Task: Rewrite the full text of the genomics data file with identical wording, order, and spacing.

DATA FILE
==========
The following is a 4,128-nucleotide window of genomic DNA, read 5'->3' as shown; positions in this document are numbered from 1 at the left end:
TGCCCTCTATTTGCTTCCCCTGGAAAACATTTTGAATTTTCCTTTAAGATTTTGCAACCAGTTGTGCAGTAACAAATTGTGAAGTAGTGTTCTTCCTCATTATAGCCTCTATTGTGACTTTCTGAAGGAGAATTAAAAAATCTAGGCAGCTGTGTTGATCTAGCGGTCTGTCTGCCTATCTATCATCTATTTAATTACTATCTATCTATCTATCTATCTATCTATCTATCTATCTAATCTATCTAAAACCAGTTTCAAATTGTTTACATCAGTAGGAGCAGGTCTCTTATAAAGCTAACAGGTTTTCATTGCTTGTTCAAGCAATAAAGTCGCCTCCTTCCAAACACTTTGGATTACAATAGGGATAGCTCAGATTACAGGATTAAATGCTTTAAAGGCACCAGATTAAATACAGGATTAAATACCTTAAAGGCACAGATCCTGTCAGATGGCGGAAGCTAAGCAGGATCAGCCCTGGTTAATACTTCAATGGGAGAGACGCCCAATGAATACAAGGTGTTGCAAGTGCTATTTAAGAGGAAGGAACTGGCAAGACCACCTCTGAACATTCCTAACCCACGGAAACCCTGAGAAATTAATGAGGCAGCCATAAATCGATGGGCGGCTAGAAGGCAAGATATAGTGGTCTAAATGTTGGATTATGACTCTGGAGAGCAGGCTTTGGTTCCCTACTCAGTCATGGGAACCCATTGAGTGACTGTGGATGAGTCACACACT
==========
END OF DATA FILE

The following is a 4,128-nucleotide window of genomic DNA, read 5'->3' as shown; positions in this document are numbered from 1 at the left end:
TGCCCTCTATTTGCTTCCCCTGGAAAACATTTTGAATTTTCCTTTAAGATTTTGCAACCAGTTGTGCAGTAACAAATTGTGAAGTAGTGTTCTTCCTCATTATAGCCTCTATTGTGACTTTCTGAAGGAGAATTAAAAAATCTAGGCAGCTGTGTTGATCTAGCGGTCTGTCTGCCTATCTATCATCTATTTAATTACTATCTATCTATCTATCTATCTATCTATCTATCTATCTAATCTATCTAAAACCAGTTTCAAATTGTTTACATCAGTAGGAGCAGGTCTCTTATAAAGCTAACAGGTTTTCATTGCTTGTTCAAGCAATAAAGTCGCCTCCTTCCAAACACTTTGGATTACAATAGGGATAGCTCAGATTACAGGATTAAATGCTTTAAAGGCACCAGATTAAATACAGGATTAAATACCTTAAAGGCACAGATCCTGTCAGATGGCGGAAGCTAAGCAGGATCAGCCCTGGTTAATACTTCAATGGGAGAGACGCCCAATGAATACAAGGTGTTGCAAGTGCTATTTAAGAGGAAGGAACTGGCAAGACCACCTCTGAACATTCCTAACCCACGGAAACCCTGAGAAATTAATGAGGCAGCCATAAATCGATGGGCGGCTAGAAGGCAAGATATAGTGGTCTAAATGTTGGATTATGACTCTGGAGAGCAGGCTTTGGTTCCCTACTCAGTCATGGGAACCCATTGAGTGACTGTGGATGAGTCACACACT